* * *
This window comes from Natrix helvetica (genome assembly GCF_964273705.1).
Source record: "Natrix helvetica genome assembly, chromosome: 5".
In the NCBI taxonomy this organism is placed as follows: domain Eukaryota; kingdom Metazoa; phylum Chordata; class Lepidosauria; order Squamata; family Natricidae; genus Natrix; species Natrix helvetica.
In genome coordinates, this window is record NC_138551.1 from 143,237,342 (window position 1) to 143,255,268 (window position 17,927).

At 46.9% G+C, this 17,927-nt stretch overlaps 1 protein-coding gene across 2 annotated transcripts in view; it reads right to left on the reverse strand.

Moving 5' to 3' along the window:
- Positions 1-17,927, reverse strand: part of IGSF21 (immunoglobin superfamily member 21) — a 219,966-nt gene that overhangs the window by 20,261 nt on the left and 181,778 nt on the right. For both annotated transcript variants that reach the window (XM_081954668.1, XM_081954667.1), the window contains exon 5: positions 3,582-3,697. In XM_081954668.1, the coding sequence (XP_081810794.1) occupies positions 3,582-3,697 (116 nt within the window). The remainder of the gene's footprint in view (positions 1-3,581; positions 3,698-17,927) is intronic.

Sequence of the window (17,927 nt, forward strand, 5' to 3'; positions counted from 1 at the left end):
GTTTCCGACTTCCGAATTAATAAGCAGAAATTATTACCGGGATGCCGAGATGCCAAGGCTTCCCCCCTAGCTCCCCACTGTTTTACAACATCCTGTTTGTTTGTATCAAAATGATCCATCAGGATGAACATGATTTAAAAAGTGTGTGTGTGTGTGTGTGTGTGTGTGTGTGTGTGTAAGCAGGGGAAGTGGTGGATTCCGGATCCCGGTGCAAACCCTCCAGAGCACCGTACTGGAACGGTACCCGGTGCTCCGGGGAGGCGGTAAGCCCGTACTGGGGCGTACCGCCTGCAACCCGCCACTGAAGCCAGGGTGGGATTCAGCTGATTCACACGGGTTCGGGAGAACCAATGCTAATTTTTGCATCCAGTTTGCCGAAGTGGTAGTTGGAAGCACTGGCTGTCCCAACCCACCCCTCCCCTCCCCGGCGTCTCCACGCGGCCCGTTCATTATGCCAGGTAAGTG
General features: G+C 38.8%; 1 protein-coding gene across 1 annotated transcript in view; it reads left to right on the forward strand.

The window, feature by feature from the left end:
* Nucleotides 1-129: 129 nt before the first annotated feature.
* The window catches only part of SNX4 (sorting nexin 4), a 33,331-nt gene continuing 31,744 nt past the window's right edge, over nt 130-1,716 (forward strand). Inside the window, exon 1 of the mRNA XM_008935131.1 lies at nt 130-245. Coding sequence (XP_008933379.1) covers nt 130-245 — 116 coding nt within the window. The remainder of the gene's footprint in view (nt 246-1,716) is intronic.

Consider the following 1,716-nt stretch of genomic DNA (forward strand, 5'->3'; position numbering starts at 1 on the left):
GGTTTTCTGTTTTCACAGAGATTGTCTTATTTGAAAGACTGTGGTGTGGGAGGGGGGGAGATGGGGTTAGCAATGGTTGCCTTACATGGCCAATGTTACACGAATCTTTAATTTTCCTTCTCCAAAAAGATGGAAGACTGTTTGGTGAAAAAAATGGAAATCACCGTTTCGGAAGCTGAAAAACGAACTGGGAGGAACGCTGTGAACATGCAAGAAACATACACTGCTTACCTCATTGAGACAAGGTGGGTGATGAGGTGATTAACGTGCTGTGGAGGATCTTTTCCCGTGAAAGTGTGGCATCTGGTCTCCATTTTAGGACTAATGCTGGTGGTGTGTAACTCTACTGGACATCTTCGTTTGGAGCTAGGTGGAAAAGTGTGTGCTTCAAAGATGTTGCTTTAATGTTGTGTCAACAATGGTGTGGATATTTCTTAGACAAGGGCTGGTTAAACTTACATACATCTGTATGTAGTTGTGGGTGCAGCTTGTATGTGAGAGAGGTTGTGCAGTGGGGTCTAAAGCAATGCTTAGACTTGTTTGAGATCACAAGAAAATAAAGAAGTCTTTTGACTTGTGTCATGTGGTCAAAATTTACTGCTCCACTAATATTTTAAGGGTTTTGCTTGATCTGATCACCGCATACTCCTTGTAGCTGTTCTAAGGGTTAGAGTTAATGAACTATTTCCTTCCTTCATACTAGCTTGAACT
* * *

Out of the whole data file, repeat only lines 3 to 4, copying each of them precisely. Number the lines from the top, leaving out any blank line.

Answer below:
In the NCBI taxonomy this organism is placed as follows: domain Eukaryota; kingdom Metazoa; phylum Chordata; class Lepidosauria; order Squamata; family Natricidae; genus Natrix; species Natrix helvetica.
In genome coordinates, this window is record NC_138551.1 from 143,237,342 (window position 1) to 143,255,268 (window position 17,927).